8th grade did better than expected in science. Vezina said that this was the first group to get the spiraling standards, with all sciences taught together rather than split up into life sciences, earth sciences and so on.

Moving forward, Vezina said, the Middle School will implement Personalized Learning and Summit Learning in the second quarter of 6th grade. Common Planning Time and Department Planning Time for teachers will follow a tight agenda. Daily student work, not just tests and quizzes, will be closely evaluated so as to assess changing student needs in real time. The school will have a scheduled Intervention/Enrichment block focusing on specific student needs based on real data, extending students' thinking and providing more critical thinking/enrichment activities and opportunities. More teacher leaders are being trained as Summit Coaches.

Vezina praised the Middle School policies standard which establishes expected routines and behavior for students throughout the school day. She explained that this standard creates a completely consistent learning environment across classrooms and outside of the classroom, allowing students to focus. School Committee member Lawrence Murphy questioned whether the students are learning to think independently and learn good judgment; in high school they won't have that kind of structure. Vezina said that she hopes students will internalize these standards in middle school and will be able to apply them in the more open high school setting.

Murdock High School Principal Thad King took over for the final section of the presentation. The challenges presented at the high school level are somewhat different. High school students were taking the new MCAS 2.0 tests for the first time. The high school moved from the 11th to the 25th percentile in the state's accountability scale, the highest rating Winchendon has ever had. Murdock High School has moved from Requires Assistance from the state to Does Not Require Assistance.

High school students showed a slight improvement in ELA and substantial improvement in Math and Science, although King stated that 2018 "was a bad year for science" so the improvement is a little skewed. Conversely, the drop in Advanced Placement coursework is deceptive because in 2018 there were no Honors level classes. In 2019 these were reinstated so some high-performing students took Honors classes instead of AP classes. The tests are changing from paper-and-pencil to all computer tests, and it's hard to make exact comparisons between 2018 and 2019.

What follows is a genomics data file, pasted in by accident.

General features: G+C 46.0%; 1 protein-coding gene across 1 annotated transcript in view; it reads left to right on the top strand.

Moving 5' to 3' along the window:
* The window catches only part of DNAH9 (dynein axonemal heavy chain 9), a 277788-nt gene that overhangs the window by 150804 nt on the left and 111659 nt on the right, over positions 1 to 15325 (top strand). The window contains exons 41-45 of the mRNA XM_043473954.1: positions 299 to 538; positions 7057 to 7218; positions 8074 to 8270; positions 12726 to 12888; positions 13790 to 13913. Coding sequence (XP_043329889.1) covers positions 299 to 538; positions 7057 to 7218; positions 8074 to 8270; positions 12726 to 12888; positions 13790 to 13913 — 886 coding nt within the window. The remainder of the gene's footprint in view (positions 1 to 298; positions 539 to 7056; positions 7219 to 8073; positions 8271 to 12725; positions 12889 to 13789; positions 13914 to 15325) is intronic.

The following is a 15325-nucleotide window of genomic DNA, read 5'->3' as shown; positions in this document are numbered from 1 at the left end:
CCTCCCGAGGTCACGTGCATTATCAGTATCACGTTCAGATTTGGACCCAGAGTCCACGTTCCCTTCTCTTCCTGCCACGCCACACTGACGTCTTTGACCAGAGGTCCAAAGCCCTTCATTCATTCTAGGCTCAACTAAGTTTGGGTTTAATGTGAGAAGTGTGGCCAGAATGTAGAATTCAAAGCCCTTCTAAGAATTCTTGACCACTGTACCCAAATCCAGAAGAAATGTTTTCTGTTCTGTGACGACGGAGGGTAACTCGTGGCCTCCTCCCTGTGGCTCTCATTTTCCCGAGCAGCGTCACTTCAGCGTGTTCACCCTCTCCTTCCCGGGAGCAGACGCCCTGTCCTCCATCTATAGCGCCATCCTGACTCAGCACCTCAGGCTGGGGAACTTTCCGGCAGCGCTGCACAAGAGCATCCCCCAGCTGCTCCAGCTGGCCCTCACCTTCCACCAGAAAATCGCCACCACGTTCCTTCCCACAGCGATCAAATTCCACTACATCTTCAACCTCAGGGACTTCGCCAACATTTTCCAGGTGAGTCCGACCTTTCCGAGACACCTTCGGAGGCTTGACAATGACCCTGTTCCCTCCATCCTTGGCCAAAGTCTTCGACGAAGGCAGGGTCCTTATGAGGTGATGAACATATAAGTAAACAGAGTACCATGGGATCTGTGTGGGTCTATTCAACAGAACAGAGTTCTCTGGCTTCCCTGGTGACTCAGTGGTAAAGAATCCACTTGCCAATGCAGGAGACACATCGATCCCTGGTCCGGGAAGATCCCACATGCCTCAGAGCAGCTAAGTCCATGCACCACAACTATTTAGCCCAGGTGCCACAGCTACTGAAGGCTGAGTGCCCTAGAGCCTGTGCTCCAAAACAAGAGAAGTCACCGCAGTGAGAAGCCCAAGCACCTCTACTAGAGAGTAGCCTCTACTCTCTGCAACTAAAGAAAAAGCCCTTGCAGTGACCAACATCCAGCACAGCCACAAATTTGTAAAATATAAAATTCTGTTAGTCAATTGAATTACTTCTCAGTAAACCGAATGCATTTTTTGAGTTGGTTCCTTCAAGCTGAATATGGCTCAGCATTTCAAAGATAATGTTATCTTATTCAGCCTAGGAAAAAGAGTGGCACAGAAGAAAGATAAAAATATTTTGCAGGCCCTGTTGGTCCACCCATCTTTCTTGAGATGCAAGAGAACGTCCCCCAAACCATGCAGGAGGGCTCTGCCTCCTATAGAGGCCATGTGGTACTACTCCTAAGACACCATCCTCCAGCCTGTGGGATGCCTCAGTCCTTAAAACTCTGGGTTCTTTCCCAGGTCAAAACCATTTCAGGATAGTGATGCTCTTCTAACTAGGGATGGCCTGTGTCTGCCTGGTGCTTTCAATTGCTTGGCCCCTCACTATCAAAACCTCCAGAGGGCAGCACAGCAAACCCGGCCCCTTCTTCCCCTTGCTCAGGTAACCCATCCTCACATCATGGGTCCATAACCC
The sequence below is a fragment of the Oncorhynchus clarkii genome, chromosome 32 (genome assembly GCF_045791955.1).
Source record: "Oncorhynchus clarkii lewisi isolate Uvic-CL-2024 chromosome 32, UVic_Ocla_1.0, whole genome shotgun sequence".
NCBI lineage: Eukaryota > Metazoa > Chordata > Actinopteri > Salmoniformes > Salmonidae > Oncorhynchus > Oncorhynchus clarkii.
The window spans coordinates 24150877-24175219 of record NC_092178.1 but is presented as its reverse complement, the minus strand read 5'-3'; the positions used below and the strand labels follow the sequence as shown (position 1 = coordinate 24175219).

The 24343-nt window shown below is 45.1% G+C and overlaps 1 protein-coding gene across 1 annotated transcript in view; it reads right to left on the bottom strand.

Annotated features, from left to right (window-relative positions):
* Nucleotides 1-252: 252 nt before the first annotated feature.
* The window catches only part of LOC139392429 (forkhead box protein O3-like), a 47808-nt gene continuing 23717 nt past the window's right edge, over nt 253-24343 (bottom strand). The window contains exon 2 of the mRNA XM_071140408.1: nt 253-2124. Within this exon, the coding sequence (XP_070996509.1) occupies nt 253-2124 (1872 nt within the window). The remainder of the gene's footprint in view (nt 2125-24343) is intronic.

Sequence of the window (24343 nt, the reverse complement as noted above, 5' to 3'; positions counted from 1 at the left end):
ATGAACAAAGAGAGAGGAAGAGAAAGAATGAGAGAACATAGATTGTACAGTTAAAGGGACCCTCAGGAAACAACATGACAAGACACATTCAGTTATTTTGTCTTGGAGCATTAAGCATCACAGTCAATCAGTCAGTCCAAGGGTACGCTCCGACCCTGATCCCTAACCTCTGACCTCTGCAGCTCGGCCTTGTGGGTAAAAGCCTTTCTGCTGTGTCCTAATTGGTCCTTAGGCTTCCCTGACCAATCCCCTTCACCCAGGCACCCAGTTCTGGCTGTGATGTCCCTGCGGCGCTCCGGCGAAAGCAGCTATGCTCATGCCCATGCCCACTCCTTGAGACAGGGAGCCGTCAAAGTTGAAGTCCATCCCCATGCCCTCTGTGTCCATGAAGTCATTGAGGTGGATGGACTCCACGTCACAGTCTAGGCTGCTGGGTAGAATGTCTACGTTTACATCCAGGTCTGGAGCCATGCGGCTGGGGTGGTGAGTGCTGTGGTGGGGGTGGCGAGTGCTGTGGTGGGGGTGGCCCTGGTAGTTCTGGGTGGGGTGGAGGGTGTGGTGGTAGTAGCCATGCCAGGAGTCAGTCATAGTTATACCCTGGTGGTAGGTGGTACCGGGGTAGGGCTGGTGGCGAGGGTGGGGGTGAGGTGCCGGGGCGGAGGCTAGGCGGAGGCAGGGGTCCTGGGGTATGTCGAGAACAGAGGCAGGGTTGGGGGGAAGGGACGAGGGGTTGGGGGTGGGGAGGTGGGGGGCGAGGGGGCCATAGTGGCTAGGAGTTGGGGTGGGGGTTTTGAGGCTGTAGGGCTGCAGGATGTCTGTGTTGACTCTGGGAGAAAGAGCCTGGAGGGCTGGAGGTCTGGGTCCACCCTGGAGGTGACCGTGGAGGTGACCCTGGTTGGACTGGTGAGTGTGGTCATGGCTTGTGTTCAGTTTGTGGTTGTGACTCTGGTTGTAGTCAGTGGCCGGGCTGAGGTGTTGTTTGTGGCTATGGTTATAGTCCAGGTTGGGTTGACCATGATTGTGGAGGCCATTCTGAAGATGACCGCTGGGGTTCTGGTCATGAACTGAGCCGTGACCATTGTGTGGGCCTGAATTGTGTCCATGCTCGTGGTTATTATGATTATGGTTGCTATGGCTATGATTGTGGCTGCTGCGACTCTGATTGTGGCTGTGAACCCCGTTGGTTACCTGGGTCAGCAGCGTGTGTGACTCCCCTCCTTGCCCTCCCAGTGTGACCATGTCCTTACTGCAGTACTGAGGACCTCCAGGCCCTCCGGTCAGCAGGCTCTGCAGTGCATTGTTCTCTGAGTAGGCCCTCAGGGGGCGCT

Of greater concern than academics at the high school level, however, are attendance and dropout rates.

Chronic absenteeism is a serious problem at Murdock High School, and it increased from 2018 to 2019. We exceed many urban school districts for chronic absenteeism. It indicates a problem engaging disadvantaged and high-needs students across the board. The dropout rate also went up, and King said that it might be higher, because students at risk transfer to Murdock Academy and then drop out. Murdock Academy is not counted in the statistics because the number of students in the program is too small.

King identified a number of factors that may lead to absenteeism. The attendance policy in the school handbook allows students to be absent for nine days per semester. "They know this," King stated, and some students abuse the policy. Absenteeism "speaks to relationships with adults at the high school," it has a lot of implications, King said. "If we address that, how they value education overall" it will help. "It's how we work together" to communicate the value of being in the classroom. Murphy added that we need to create the right climate in the schools, "create schools kids want to run to, not run from."

The amount of allowed absences in the policy raised concerns, and School Committee members suggested looking at data on what days seem to have the most absenteeism. Other school districts have eliminated half-days because absentee rates skyrocketed on those days.

The School Committee and Superintendant Joan Landers thanked Aker, Vezina and King for their thorough presentation and their detailed explanations of the plans underway to improve students' learning at all levels. "We're showing great growth," affirmed School Committee member Roann Demanche.